This is a review with emphasis on the graphics of the game I’ve been waiting for for 5.6 years: The Elder Scrolls V: Skyrim
I’m not a gamer, but I try out a game if it’s said to have ground-breaking graphics. This was the case in 2007 with The Elder Scrolld IV: Oblivion, back then I got hooked and completed the main quest and all guilds. Skyrim uses the same graphics engine, although they taught it a few new tricks, but it’s no revolution.
As an optimist, I’ll start with the praise and save the rant for later. In 38 hours, I’ve completed the main quest, the mages guild quest (becoming the arch mage of the college of Winterhold), lots of side quests all over the map, and got my mage character up to level 23. And I enjoyed almost every minute of it.
The landscapes are nothing short of art, the story is great, even most of the side quests are entertaining compared to the goto-X-get-Y-return of other RPGs. The sound effects, voice acting and the sound track add to the atmosphere, the game really pulls you into the world of Skyrim if you allow it to.
Where else can you enter a cave, find a dead body with a scientific notebook, read the story of the poor dead lad and find e.g. the artifact he was looking for or complete his experiment. In what other game can you hear people in the street chatting about a haunted house in a remote area and go there yourself to check it out and maybe help the ghost or clear the house of ghosts? I’m talking about the freedom to explore all those little details and side quests, which I had a hard time ignoring when I rode my horse from A to B to get on with the main quest. I always got distracted by the diversity of everything in Skyrim, which is a good thing!
Let’s compare some screenshots. Here’s Riften in the morning and at night:
Staggering. Indoor scenery looks awesome too:
as do the light effects (this isn’t the ordinary sky, it’s in Skyrim’s kind-of nirvana):
But here comes the turning point. See those edgy mountains on the right? That’s just one of many things that spoil the realism. Let’s take a look at water in Skyrim. It can look gorgeous:
or quite last-gen:
Oh, wait, what’s that blurry thing on the right? That would be stone stairs where the artists forgot to add high-resolution textures. My biggest complaint is that there are so many low-resolution textures all over the game world. For example, take a look at this nice alchemist’s room:
What spoils the fun and hurts the eyeball? The bad textures of the chest and the wooden table (apart from the not-so-round mushroom that could use a little more polygons). The mage herself looks okay…
…which cannot be said of Olfrid’s hair and fur cloak. In fact, there is no hair in Skyrim, it’s all static polygons, not blowing in the wind:
Skyrim is all about dragons, so here’s a great-looking specimen:
But this one is, although it’s an important character with lots of dialog in the main quest, just blurry and ulgy (in this picture it’s caught in a trap):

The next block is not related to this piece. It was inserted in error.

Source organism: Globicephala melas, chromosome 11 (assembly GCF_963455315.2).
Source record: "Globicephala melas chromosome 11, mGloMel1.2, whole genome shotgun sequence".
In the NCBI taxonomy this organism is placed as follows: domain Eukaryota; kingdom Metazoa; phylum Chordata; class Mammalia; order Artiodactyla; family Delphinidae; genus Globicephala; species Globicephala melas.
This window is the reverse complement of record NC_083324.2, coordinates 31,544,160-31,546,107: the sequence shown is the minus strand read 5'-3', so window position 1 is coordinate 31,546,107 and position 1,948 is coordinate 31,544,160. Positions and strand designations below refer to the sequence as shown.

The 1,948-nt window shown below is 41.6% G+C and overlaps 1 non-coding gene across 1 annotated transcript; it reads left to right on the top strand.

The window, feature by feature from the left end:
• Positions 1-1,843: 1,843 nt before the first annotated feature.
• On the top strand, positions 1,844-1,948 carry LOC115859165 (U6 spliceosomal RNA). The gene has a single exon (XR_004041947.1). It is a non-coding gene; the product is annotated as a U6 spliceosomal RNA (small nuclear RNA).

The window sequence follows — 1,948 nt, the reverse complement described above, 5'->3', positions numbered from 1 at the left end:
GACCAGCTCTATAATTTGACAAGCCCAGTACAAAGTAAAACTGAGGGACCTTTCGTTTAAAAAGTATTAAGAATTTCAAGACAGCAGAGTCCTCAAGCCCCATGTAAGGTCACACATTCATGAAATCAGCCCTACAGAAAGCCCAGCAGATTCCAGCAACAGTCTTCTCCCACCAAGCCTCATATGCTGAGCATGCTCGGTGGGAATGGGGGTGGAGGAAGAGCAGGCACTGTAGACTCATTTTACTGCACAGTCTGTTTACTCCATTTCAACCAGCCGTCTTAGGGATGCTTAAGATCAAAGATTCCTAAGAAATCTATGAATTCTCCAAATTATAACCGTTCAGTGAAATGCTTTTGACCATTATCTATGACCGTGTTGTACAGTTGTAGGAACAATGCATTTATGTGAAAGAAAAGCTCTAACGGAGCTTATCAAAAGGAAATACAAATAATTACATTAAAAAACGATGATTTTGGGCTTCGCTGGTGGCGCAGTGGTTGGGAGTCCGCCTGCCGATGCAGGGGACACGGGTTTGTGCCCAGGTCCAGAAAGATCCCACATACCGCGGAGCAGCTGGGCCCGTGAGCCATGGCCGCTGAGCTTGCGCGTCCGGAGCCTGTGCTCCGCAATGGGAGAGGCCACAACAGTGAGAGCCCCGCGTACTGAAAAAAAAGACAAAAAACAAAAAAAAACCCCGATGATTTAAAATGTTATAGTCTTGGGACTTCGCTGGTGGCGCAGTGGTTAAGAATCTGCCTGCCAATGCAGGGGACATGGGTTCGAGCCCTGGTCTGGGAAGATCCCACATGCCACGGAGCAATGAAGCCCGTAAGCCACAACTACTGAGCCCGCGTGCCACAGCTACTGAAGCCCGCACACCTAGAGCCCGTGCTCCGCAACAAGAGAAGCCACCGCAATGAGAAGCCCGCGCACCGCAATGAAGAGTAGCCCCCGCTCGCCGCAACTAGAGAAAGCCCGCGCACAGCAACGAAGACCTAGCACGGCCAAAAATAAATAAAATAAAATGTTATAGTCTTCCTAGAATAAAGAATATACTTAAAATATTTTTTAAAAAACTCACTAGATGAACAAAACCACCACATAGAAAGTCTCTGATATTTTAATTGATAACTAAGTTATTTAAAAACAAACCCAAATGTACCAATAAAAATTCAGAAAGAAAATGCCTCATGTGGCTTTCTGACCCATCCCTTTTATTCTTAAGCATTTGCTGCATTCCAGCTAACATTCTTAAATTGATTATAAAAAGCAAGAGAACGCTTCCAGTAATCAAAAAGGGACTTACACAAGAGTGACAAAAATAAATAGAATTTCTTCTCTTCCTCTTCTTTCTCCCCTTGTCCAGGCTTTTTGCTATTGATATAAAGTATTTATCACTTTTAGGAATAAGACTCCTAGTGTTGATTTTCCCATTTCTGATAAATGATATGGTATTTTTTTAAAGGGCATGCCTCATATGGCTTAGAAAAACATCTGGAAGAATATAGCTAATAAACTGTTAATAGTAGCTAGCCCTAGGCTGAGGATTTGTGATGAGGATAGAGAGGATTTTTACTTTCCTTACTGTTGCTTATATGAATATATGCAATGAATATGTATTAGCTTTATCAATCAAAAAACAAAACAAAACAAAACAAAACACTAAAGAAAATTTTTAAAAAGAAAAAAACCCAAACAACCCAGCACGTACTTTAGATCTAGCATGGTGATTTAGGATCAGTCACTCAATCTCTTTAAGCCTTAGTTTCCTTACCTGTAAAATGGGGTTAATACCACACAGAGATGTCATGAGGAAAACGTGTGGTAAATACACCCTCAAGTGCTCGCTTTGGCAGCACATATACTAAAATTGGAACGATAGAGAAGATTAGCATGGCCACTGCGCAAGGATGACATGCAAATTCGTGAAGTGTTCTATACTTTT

So here is my 6-point Skyrim rant list:
- Blurry textures all over Skyrim. This may be acceptable on consoles, but PC gamers playing on ultra high settings expect things to be sharp. Oblivion had the same issue and some genius created a 2GB texture pack that vastly improved it. Maybe someone is already working on a texture pack for Skyrim as we speak-ehm-write.
- The animations are last-gen. Apart from the killing animations (which imho are unnecessary in an RPG) they look like they were stitched together. In a 2011 game, we expect fluent transitions between standing/walking/running/jumping of NPCs and animals.
- There is no hair. NPC hair, animal fur, fur clothes etc. need to be made of small strings that blow in the wind. Skyrim only uses static polygons, hair looks like it’s made of stone.
- Puzzles are too easy. In all the main and the college of Winterhold quests, I didn’t encounter a single challenging puzzle. Reading 3 symbols from a wall in the same room where they need to be input, or from a crawl shaped artifact, is not hard. Trying all possible combinations of 4 switches (that’s 2^4 = 16) isn’t challenging either.
- Dumb dialogs. Don’t get me wrong, 90% of the dialogs are great, but the other 10% spoil the realism. I’ve visited a trader in an alchemist shop after every other quest, and he always greeted me with the words “So, you’re an alchemist, then?” – even when I was already arch mage, proudly wearing the arch mage cloak, Whiterun’s mage told me to “join the college of Winterhold if you’re interested in magic”. Gee, thanks!
To be fair, I’ll mention some good dialog too: After you made the two Jarls agree to the peace conference, people on the streets are chatting about it. And when you killed a dragon, people gather around and authenticly act amazed.
- Dragons still attack after you’ve killed Alduin. Correct me if I’m wrong, but I thought that the other dragons would come to their senses after I pierced a sword into their leader’s brains.
Thoughts about the future
Having played Battlefield 3 for it’s state-of-the-art graphics, Skyrim looks quite last-gen. I’d just like to mention here that I hate Battlefield 3 for being a narrow, scripted and brutal war game, but its graphics are over the top. I wish for an RPG like Skyrim with BF3-quality graphics and animations. Bethesda, can you hear me? Please take your time to develop a new 21st century graphics engine for The Elder Scrolls VI. But I guess we’ll have to wait another 5 years for it, so I’ll be on the lookout for another RPG that fulfills my requirements in the meantime.
One day in 2012 I’ll get back to Skyrim, join the murder’s guild, collecting blood samples from all species for an interesting side quest, then learn the invisibility spell to play through the thief’s guild and do a few side-quests in the cities. The replay-value seems to be endless!
Some more screenshots…
The awesome ice cave north of Winterhold: